The SAT is a standardized exam essential for college admissions in the United States that attempts to assess the competency of a student. Along with high school grade point average, the test is used to measure the readiness of a student to succeed in college. The SAT helps college admission committees to standardize students’ secondary school records, providing a better indicator of where a student stands relative to other competing applicants. For almost all universities in the United States, the SAT (or ACT) is required for admission.
The PSAT (Preliminary SAT/National Merit Scholarship Qualifying Test) is a standardized test used to determine a student’s eligibility and qualification for the National Merit Scholarship Program. Students must register for the PSAT through high schools that are members of the College Board. The exam is comparable to the SAT, but is moderately shorter in length and does not contain the essay.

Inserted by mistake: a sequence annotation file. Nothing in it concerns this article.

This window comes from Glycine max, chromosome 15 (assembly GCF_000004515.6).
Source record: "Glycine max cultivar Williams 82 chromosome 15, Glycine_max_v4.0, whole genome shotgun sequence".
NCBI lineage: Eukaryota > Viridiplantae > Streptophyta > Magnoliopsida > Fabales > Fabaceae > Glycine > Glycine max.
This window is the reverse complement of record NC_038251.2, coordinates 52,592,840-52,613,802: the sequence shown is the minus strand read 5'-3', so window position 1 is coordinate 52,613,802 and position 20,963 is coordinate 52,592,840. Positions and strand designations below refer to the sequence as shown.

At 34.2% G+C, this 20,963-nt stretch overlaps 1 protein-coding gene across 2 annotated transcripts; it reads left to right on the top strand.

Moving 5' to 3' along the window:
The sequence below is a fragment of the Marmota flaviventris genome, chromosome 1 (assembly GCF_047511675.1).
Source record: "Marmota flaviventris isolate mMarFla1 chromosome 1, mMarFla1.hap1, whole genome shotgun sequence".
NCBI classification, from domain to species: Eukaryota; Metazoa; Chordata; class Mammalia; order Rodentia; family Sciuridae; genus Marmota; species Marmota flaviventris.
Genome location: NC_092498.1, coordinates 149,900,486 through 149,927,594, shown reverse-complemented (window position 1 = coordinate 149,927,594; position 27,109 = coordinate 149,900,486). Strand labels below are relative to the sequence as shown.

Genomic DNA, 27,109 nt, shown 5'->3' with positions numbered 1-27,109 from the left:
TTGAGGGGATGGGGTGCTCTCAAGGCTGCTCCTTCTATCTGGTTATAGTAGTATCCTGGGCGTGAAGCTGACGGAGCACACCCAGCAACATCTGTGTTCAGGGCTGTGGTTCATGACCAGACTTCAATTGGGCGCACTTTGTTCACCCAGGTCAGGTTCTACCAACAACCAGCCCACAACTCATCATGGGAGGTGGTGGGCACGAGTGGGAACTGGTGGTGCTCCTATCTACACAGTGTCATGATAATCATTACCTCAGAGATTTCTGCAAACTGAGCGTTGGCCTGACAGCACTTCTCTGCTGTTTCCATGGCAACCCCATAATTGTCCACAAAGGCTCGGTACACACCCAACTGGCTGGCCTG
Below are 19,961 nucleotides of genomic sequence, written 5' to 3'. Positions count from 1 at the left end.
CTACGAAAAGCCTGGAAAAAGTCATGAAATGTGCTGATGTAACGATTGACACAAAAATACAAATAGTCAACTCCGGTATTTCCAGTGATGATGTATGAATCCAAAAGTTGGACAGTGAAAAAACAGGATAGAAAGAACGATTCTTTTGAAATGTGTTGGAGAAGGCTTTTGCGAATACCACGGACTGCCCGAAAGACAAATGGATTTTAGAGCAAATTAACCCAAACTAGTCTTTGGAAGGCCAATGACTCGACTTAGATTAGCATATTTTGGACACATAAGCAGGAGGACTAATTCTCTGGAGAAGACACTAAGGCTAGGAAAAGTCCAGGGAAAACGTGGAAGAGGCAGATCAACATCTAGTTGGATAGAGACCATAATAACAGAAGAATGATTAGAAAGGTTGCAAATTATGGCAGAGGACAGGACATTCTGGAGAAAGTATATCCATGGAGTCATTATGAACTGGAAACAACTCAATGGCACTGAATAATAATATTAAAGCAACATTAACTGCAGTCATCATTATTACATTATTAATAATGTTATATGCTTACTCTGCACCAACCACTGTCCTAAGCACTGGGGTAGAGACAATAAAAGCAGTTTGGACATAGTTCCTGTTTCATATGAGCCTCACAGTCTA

Typically, the SAT is taken by high school juniors and seniors, while the PSAT is taken by sophomores and juniors. Both exams consist of four major sections: a Reading Test, a Writing and Language Test, a No-Calculator Math Test, and a Calculator Math Test. The Reading and Writing and Language Tests make up an Evidence-Based Reading and Writing score ranging from 200 to 800 (160 to 760 for the PSAT). The total SAT or PSAT score is calculated by summing up the two scores.